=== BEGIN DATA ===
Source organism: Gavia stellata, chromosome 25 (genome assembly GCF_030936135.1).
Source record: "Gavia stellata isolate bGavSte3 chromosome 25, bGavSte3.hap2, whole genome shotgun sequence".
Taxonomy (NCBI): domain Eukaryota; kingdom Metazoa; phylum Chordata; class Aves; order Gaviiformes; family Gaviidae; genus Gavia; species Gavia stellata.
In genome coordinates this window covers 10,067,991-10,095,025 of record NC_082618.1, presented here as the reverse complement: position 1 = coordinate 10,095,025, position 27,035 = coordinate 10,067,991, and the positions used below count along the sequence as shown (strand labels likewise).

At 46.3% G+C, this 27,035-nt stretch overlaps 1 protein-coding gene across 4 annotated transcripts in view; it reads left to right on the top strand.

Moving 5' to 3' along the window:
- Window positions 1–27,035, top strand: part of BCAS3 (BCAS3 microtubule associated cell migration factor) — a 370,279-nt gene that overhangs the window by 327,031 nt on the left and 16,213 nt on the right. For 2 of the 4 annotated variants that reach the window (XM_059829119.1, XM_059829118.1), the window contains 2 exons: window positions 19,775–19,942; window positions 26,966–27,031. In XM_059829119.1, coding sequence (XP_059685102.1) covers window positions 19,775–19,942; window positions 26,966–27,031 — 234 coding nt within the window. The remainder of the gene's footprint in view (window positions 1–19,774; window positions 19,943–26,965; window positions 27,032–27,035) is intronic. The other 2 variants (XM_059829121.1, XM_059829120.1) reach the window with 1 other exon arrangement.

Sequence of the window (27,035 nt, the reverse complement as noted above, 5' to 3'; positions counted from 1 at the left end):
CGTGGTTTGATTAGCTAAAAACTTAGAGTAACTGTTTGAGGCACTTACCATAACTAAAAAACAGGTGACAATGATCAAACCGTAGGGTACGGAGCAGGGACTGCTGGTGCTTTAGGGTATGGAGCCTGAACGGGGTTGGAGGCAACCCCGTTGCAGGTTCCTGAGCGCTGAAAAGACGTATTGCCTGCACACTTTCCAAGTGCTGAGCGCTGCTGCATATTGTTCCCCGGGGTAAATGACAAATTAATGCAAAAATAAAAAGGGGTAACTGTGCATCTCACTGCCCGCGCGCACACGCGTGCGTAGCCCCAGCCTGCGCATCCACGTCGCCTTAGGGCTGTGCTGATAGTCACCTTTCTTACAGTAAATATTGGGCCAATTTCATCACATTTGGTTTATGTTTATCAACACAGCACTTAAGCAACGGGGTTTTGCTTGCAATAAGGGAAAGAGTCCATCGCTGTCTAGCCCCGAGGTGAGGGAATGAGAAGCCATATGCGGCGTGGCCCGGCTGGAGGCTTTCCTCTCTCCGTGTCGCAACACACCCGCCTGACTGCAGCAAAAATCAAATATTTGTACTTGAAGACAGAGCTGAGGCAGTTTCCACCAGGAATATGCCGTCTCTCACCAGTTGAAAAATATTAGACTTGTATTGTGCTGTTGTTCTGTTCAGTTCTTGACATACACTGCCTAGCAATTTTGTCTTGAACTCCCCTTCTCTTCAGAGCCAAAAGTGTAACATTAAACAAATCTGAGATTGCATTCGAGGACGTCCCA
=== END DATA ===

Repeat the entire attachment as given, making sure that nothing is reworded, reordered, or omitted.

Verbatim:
Source organism: Gavia stellata, chromosome 25 (genome assembly GCF_030936135.1).
Source record: "Gavia stellata isolate bGavSte3 chromosome 25, bGavSte3.hap2, whole genome shotgun sequence".
Taxonomy (NCBI): domain Eukaryota; kingdom Metazoa; phylum Chordata; class Aves; order Gaviiformes; family Gaviidae; genus Gavia; species Gavia stellata.
In genome coordinates this window covers 10,067,991-10,095,025 of record NC_082618.1, presented here as the reverse complement: position 1 = coordinate 10,095,025, position 27,035 = coordinate 10,067,991, and the positions used below count along the sequence as shown (strand labels likewise).

At 46.3% G+C, this 27,035-nt stretch overlaps 1 protein-coding gene across 4 annotated transcripts in view; it reads left to right on the top strand.

Moving 5' to 3' along the window:
- Window positions 1–27,035, top strand: part of BCAS3 (BCAS3 microtubule associated cell migration factor) — a 370,279-nt gene that overhangs the window by 327,031 nt on the left and 16,213 nt on the right. For 2 of the 4 annotated variants that reach the window (XM_059829119.1, XM_059829118.1), the window contains 2 exons: window positions 19,775–19,942; window positions 26,966–27,031. In XM_059829119.1, coding sequence (XP_059685102.1) covers window positions 19,775–19,942; window positions 26,966–27,031 — 234 coding nt within the window. The remainder of the gene's footprint in view (window positions 1–19,774; window positions 19,943–26,965; window positions 27,032–27,035) is intronic. The other 2 variants (XM_059829121.1, XM_059829120.1) reach the window with 1 other exon arrangement.

Sequence of the window (27,035 nt, the reverse complement as noted above, 5' to 3'; positions counted from 1 at the left end):
CGTGGTTTGATTAGCTAAAAACTTAGAGTAACTGTTTGAGGCACTTACCATAACTAAAAAACAGGTGACAATGATCAAACCGTAGGGTACGGAGCAGGGACTGCTGGTGCTTTAGGGTATGGAGCCTGAACGGGGTTGGAGGCAACCCCGTTGCAGGTTCCTGAGCGCTGAAAAGACGTATTGCCTGCACACTTTCCAAGTGCTGAGCGCTGCTGCATATTGTTCCCCGGGGTAAATGACAAATTAATGCAAAAATAAAAAGGGGTAACTGTGCATCTCACTGCCCGCGCGCACACGCGTGCGTAGCCCCAGCCTGCGCATCCACGTCGCCTTAGGGCTGTGCTGATAGTCACCTTTCTTACAGTAAATATTGGGCCAATTTCATCACATTTGGTTTATGTTTATCAACACAGCACTTAAGCAACGGGGTTTTGCTTGCAATAAGGGAAAGAGTCCATCGCTGTCTAGCCCCGAGGTGAGGGAATGAGAAGCCATATGCGGCGTGGCCCGGCTGGAGGCTTTCCTCTCTCCGTGTCGCAACACACCCGCCTGACTGCAGCAAAAATCAAATATTTGTACTTGAAGACAGAGCTGAGGCAGTTTCCACCAGGAATATGCCGTCTCTCACCAGTTGAAAAATATTAGACTTGTATTGTGCTGTTGTTCTGTTCAGTTCTTGACATACACTGCCTAGCAATTTTGTCTTGAACTCCCCTTCTCTTCAGAGCCAAAAGTGTAACATTAAACAAATCTGAGATTGCATTCGAGGACGTCCCA